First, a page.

After numerous jokes about eating dogs in Korea (as adventurous as I am doggies are off limits) we decided to head out in Hongdae, Seoul where we were staying. This is a great area to stay in, there’s lots going on and transport to get around the city is convenient.
Our first stop was for Soju – “Korea’s most popular alcoholic beverage”. You can’t go to South Korea and not try some. It comes in many flavours. We tried the unflavoured Soju and it’s like a mild vodka, very drinkable. I also tried blueberry Soju which was my favourite.
Be careful with this as it’s so smooth, especially the flavoured options, you can find yourself getting drunk easily.
After drinks the next stop was dinner.
Korean Organ Meat BBQ
Gopchang Gui and Daechang Gui – grilled intestines.
We sat down at one of the many BBQ restaurants in Hongdae and asked for a traditional Koran BBQ of organ meat (as well as we could as there was a language barrier). The table had its own grill and the waiter brought over raw beef intestines, heart and liver and a few side dishes of greens.
He started the grill and left us to barbecued the meat. It was a fun! He then came back over and added a tonne of garlic to the barbecue.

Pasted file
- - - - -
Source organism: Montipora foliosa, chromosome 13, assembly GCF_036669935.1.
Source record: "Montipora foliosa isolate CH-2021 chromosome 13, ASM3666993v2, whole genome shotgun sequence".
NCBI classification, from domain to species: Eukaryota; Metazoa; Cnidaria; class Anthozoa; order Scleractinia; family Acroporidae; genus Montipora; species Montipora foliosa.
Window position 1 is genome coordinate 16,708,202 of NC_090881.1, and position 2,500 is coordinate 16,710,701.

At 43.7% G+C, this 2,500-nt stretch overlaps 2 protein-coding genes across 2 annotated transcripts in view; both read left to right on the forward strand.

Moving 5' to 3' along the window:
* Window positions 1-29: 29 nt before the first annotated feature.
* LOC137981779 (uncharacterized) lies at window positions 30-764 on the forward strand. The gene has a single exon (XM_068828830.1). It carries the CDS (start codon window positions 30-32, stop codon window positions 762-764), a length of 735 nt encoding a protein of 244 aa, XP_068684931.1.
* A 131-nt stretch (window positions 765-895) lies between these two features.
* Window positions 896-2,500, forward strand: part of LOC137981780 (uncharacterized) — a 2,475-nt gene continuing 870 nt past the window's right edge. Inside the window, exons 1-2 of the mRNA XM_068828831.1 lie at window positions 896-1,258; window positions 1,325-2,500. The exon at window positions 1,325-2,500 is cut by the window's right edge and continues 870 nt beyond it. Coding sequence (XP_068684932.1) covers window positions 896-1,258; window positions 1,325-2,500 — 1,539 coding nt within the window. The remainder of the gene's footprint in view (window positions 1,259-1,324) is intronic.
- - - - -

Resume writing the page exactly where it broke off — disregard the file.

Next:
I struggled with the intestines as I didn’t like the soft texture but I was able to eat the heart because it was firmer.
Boiled silk worms
While strolling around Dongdaemun Market we saw women stirring big pots out on the street and I immediately thought – yummy roasted chestnuts. As I went over I saw they were not chestnuts but boiled silk worms. This seems to be a thing in Korea.
When biting into one, the soft insides spurt into you mouth which isn’t very pleasant.
Tatsuya tucking into some. After tasting one I wasn’t so brave.
Makgeolli is a Korean rice liqueur. It has a low alcohol content of 6-8 % ABV and is made from rice or wheat mixed with nuruk (a Korean fermentation starter). It used to be known as a “farmer’s drink” but has become more popular in the cities recently.
It had a milky colour and we drank it out of bowls. The taste was quite sweet but it had a sharp aftertaste.
We found it difficult to track down and try on its own without ordering a meal. So I recommend you try it when you’re in a restaurant as it wasn’t readily available in bars.
A trip to South Korea wouldn’t be complete without trying some pastries. Bakeries are extremely popular and “Asian-French” bakery chains, such as Paris Baguette are all over South Korea. It plays on the French theme with an Eiffel Tower logo, but they serve much more than the typical French pastries.